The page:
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Games with their own subpages:
For the entire series
- Darkness-Induced Audience Apathy: Part of the reason a lot of people hate the series. On the other hand, quite a few people find it interesting, or at least a change of pace from JRPGs.
- Enjoy the Story, Skip the Game: Most of the praise for the series has gone to its story, pitch black tone, and memorable cast. The games themselves tend to have extremely poor gameplay, with repetitive and monotonous combat on the ground, and even worse controls during the air missions.
- Refuge in Audacity: The series has always had extremely poor gameplay (even Cavia itself admitted they were trying to rip off Dynasty Warriors and botched that due to inexperience and miniscule budget), crude graphics, little in the way of variety, and lots of grinding if you wish to see the different endings. The first game itself was a troll by the makers in terms of what they think a "beat 'em up" action hero would be like in real-life. Yet Drakengard has become a cult series that garnered enough interest to become a trilogy, largely on the novelty of having such evil bastards as main characters without being ironic or tongue-in-cheek.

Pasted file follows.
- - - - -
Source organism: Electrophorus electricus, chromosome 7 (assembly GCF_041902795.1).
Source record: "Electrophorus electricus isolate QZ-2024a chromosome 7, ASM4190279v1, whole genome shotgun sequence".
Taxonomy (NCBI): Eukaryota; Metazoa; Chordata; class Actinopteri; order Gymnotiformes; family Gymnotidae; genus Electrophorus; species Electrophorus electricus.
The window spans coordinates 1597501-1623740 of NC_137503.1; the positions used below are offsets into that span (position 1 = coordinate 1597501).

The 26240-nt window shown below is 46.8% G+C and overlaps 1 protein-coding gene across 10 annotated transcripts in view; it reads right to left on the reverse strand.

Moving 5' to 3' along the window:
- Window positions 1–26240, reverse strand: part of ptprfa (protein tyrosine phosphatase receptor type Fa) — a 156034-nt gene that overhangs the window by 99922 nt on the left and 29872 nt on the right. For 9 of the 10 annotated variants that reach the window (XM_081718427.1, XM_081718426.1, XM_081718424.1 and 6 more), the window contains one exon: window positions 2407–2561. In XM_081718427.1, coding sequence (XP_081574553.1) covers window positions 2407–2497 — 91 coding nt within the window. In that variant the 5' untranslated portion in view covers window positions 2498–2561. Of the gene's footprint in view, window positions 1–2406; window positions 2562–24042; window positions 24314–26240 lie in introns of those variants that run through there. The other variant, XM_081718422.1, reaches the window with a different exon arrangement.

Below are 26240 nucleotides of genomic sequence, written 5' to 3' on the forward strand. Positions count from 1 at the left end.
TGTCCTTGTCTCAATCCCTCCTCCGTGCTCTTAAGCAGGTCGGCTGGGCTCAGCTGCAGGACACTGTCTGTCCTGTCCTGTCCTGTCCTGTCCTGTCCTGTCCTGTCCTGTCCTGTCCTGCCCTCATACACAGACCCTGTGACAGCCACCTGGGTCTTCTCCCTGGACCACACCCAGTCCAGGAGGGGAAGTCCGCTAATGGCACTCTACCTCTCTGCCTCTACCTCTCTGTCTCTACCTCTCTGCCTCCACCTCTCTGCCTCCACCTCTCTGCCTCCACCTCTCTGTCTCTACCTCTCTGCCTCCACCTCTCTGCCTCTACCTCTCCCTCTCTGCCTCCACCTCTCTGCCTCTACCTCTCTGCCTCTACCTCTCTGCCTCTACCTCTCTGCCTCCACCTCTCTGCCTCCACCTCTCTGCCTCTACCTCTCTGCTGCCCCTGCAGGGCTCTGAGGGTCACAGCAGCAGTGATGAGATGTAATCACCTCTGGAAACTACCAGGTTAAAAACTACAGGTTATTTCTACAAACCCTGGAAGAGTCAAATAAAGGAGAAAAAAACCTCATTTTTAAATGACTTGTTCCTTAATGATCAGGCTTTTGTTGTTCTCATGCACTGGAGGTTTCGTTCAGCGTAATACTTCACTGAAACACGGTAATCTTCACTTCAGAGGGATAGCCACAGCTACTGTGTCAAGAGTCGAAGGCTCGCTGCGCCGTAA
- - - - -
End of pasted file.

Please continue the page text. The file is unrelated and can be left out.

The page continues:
- It helps that the series has excellent music as well, and that while YMMV on the games themselves, the story in all of the games is excellently done and so off the norm that it's hard to ignore it.
- Values Dissonance: Not really values so much as game styles, but the Drakengard series places a emphasis on story, setting, and characters more so than anything else, which makes it less popular in the West due to the west being focused more on gameplay and graphics.
- Vindicated by History: Sure, the first game did not have the best budget and gameplay, but for a game of its time, it was unique and rare. Because it was so different and did not have the high-end graphics or amazing gameplay of other RPGs at the time, it was largely pushed aside. That is, until a few years later.